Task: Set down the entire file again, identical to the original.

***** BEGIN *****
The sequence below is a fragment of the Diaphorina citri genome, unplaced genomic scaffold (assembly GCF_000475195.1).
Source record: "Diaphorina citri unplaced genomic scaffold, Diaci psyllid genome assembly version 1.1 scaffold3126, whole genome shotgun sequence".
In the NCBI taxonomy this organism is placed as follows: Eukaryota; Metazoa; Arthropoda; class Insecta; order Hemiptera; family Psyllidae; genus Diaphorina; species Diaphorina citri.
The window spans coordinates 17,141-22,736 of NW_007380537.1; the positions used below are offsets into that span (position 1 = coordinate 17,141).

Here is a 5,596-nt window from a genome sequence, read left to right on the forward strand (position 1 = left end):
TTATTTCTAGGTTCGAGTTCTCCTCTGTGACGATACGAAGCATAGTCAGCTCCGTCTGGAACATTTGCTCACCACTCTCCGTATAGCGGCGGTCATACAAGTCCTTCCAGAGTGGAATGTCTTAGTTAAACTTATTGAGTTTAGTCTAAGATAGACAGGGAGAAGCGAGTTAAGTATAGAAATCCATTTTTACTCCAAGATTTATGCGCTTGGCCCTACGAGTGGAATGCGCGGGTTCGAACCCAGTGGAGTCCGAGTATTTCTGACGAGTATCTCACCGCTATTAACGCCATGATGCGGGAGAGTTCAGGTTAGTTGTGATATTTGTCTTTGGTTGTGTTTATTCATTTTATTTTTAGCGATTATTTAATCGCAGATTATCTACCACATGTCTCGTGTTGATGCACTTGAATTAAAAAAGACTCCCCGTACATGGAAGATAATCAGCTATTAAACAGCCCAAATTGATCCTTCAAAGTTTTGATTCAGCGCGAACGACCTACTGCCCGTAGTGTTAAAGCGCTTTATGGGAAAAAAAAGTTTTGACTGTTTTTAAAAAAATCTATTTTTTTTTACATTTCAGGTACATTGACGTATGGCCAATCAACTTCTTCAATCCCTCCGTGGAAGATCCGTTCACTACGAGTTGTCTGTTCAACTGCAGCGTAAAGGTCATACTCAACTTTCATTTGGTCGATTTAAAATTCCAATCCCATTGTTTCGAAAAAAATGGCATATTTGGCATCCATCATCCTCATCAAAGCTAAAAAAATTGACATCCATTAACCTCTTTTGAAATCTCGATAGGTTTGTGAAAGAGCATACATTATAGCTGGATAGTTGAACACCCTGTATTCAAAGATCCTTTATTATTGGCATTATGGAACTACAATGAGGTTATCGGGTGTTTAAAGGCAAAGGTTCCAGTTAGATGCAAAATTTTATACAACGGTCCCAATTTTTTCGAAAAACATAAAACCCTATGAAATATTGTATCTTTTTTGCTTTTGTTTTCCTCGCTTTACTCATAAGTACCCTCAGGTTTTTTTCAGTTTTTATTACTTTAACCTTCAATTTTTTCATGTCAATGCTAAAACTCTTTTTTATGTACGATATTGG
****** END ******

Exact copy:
The sequence below is a fragment of the Diaphorina citri genome, unplaced genomic scaffold (assembly GCF_000475195.1).
Source record: "Diaphorina citri unplaced genomic scaffold, Diaci psyllid genome assembly version 1.1 scaffold3126, whole genome shotgun sequence".
In the NCBI taxonomy this organism is placed as follows: Eukaryota; Metazoa; Arthropoda; class Insecta; order Hemiptera; family Psyllidae; genus Diaphorina; species Diaphorina citri.
The window spans coordinates 17,141-22,736 of NW_007380537.1; the positions used below are offsets into that span (position 1 = coordinate 17,141).

Here is a 5,596-nt window from a genome sequence, read left to right on the forward strand (position 1 = left end):
TTATTTCTAGGTTCGAGTTCTCCTCTGTGACGATACGAAGCATAGTCAGCTCCGTCTGGAACATTTGCTCACCACTCTCCGTATAGCGGCGGTCATACAAGTCCTTCCAGAGTGGAATGTCTTAGTTAAACTTATTGAGTTTAGTCTAAGATAGACAGGGAGAAGCGAGTTAAGTATAGAAATCCATTTTTACTCCAAGATTTATGCGCTTGGCCCTACGAGTGGAATGCGCGGGTTCGAACCCAGTGGAGTCCGAGTATTTCTGACGAGTATCTCACCGCTATTAACGCCATGATGCGGGAGAGTTCAGGTTAGTTGTGATATTTGTCTTTGGTTGTGTTTATTCATTTTATTTTTAGCGATTATTTAATCGCAGATTATCTACCACATGTCTCGTGTTGATGCACTTGAATTAAAAAAGACTCCCCGTACATGGAAGATAATCAGCTATTAAACAGCCCAAATTGATCCTTCAAAGTTTTGATTCAGCGCGAACGACCTACTGCCCGTAGTGTTAAAGCGCTTTATGGGAAAAAAAAGTTTTGACTGTTTTTAAAAAAATCTATTTTTTTTTACATTTCAGGTACATTGACGTATGGCCAATCAACTTCTTCAATCCCTCCGTGGAAGATCCGTTCACTACGAGTTGTCTGTTCAACTGCAGCGTAAAGGTCATACTCAACTTTCATTTGGTCGATTTAAAATTCCAATCCCATTGTTTCGAAAAAAATGGCATATTTGGCATCCATCATCCTCATCAAAGCTAAAAAAATTGACATCCATTAACCTCTTTTGAAATCTCGATAGGTTTGTGAAAGAGCATACATTATAGCTGGATAGTTGAACACCCTGTATTCAAAGATCCTTTATTATTGGCATTATGGAACTACAATGAGGTTATCGGGTGTTTAAAGGCAAAGGTTCCAGTTAGATGCAAAATTTTATACAACGGTCCCAATTTTTTCGAAAAACATAAAACCCTATGAAATATTGTATCTTTTTTGCTTTTGTTTTCCTCGCTTTACTCATAAGTACCCTCAGGTTTTTTTCAGTTTTTATTACTTTAACCTTCAATTTTTTCATGTCAATGCTAAAACTCTTTTTTATGTACGATATTGG